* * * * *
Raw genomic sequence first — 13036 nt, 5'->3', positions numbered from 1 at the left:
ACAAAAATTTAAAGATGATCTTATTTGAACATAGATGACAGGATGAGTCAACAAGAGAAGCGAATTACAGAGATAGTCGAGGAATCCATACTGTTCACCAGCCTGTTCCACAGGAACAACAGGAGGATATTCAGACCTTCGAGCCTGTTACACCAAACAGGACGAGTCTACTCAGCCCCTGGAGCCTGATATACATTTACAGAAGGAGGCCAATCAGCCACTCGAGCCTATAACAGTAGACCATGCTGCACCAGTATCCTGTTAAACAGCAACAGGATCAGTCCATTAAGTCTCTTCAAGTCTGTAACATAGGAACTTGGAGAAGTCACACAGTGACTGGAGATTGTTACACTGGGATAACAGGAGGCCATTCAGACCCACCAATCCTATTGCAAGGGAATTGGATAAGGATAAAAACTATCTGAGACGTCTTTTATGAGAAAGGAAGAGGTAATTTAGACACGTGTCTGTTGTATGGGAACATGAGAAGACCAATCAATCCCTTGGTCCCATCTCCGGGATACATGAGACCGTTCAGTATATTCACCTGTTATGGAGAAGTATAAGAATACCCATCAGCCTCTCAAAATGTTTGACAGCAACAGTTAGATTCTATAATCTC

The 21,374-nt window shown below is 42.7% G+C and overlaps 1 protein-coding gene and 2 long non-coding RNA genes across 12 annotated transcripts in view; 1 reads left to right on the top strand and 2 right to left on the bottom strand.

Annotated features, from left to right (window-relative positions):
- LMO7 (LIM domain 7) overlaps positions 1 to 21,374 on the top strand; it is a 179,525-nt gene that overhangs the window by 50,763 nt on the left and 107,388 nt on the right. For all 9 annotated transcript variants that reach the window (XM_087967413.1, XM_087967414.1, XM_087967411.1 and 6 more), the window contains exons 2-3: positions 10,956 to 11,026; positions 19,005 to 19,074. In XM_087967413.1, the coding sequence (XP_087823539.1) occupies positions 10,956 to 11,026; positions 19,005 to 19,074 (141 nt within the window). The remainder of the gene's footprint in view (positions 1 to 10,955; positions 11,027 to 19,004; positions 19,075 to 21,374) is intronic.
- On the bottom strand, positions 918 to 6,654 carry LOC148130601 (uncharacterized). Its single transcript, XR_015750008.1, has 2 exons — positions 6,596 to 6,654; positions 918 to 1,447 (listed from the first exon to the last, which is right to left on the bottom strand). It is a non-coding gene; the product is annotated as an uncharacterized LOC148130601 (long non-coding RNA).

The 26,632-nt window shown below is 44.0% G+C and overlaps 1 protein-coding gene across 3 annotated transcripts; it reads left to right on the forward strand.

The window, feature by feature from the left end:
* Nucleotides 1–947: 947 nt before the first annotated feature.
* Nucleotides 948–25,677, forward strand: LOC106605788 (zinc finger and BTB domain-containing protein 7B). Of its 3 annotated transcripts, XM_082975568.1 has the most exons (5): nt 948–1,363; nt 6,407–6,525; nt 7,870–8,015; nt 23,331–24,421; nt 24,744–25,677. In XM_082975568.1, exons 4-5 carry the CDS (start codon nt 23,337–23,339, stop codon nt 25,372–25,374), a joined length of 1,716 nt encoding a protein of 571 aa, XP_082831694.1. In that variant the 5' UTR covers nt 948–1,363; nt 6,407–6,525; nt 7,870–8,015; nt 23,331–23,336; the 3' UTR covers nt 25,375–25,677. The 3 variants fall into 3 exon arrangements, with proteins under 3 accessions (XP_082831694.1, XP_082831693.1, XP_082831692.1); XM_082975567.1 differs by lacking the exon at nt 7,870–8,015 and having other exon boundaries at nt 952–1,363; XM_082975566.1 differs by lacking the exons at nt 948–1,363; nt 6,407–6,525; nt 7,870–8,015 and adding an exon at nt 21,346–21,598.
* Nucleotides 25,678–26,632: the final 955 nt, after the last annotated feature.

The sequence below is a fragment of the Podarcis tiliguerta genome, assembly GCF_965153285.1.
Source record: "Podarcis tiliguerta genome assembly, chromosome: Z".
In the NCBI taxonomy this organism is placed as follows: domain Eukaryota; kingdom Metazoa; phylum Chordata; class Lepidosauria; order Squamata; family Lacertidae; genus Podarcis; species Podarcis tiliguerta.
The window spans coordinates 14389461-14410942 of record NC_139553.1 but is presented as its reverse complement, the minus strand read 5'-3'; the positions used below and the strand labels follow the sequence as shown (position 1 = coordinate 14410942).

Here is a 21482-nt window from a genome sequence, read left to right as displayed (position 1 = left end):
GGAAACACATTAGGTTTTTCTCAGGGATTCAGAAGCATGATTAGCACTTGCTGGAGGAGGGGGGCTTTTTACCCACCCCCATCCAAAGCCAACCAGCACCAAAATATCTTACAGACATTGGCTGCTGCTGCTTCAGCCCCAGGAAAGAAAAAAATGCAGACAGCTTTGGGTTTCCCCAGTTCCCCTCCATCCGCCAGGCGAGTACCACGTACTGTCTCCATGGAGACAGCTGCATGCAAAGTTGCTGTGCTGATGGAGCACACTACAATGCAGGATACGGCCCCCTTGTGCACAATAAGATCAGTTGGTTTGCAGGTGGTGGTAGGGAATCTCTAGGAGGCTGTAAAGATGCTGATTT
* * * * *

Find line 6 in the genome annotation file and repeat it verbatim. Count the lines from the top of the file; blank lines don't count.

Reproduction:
- On the bottom strand, positions 918 to 6,654 carry LOC148130601 (uncharacterized). Its single transcript, XR_015750008.1, has 2 exons — positions 6,596 to 6,654; positions 918 to 1,447 (listed from the first exon to the last, which is right to left on the bottom strand). It is a non-coding gene; the product is annotated as an uncharacterized LOC148130601 (long non-coding RNA).